Fermoy Fitzgerald, a politician from the Irish midlands, is a man capable of anything. He has the dreams of a conqueror. In Ariel Marina Carr attends to events surrounding his daughter’s sixteenth birthday and dissects the soul of a man in thrall to powerful forces. By scratching the scars of a family’s ancient skirmishes she unfolds the story of Cuura Lake.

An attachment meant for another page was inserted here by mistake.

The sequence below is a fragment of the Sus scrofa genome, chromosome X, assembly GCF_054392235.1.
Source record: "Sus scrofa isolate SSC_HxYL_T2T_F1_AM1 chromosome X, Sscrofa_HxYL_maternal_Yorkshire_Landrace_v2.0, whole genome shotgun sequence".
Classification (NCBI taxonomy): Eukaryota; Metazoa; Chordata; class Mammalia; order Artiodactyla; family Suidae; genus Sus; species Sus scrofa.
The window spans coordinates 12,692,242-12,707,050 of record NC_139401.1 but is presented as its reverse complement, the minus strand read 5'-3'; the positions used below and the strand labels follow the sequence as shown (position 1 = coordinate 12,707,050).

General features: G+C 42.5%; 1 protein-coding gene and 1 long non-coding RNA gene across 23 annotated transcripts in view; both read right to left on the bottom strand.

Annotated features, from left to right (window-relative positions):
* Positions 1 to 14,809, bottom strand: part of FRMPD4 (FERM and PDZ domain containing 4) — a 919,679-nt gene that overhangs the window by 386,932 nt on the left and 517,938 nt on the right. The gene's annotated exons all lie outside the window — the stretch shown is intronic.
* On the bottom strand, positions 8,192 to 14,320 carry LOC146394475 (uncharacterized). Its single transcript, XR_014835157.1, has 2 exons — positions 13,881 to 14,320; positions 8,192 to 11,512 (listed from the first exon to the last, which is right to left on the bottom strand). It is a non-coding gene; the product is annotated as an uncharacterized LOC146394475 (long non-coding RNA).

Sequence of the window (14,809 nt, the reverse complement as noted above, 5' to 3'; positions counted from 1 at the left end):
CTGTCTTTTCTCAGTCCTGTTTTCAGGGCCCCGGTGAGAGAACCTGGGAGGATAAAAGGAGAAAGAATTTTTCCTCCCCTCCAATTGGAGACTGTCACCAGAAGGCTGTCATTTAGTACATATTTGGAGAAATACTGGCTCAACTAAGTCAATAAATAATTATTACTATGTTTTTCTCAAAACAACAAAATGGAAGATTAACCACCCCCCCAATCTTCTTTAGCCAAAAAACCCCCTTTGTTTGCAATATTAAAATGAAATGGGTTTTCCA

While the play embraces age-old themes — power and its price, fate, the importance of remembering and of forgetting — it is also the author’s most contemporary work. Gorgeously cadenced, elaborately wrought, it is a score for the grand scale of her dreadful imaginings.
Marina Carr is our laureate of destructive passions. Ariel signals a leap in the trajectory of this prodigiously talented writer.